Project: Institutions and economic development
Database "Institutional profiles"
Economic institutions such as sound property rights, non-predatory
governments, supporting industrial relations and efficient financial
intermediaries are increasingly recognised as key to economic
development. Just what the relevant institutions are and how they
interact with each other is still a matter of debate. In this regard,
Jacques Ould-Aoudia, Pierre Berthelier (both French Ministry of
Finance and Economic Affairs) and Alain Desdoigts (Dijon) have
been very active in developing and diffusing a
new database of
institutional indicators.

Since the publication of this database, I have been actively
participating in the Scientific Committee that is meant to extend the
range of indicators and to update the existing ones. For 2006, an
updated version of the questionnaire is currently being prepared
that should give rise to a second set of institutional indicators.

Varieties of capitalism

Recent institutional theories of development have often been
criticised for their lack of political support. In particular, the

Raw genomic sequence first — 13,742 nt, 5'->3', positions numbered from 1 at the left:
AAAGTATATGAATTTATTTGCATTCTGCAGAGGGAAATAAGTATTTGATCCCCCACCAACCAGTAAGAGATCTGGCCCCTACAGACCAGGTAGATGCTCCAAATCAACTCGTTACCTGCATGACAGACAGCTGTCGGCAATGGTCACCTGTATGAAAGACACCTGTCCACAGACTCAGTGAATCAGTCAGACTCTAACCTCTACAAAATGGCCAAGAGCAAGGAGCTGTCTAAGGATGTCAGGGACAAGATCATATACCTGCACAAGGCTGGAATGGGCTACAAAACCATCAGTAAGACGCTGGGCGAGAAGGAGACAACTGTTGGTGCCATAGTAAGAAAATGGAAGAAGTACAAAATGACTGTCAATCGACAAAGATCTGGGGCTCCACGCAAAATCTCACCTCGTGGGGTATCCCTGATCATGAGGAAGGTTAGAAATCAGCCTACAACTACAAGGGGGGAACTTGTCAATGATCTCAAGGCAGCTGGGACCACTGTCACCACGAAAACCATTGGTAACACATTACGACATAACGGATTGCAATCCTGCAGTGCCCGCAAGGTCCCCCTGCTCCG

complementary nature of some of the reforms necessary to bring
developing economies on a higher growth path is often sought to
constitute a major hurdle for economic development.

The genesis and resolution of social conflicts has therefore
become a key issue in my work in this area. On the one hand, not
all possible social conflicts will eventually emerge, on the other
hand, the resolution of those conflicts that do emerge depend on
partly on exogenous political and economic factors. I have tried to
integrate these ideas in a
model on the emergence and
breakdown of financial market developments throughout history,
where factors such as social structure and the repetitive nature of
group conflicts play a major role in explaining the growth of
financial markets.

I am currently working on a book project where I am going to detail
the conflictual basis of institutional change more thoroughly, based
on mimetic actors facing (Knightian) fundamental uncertainty.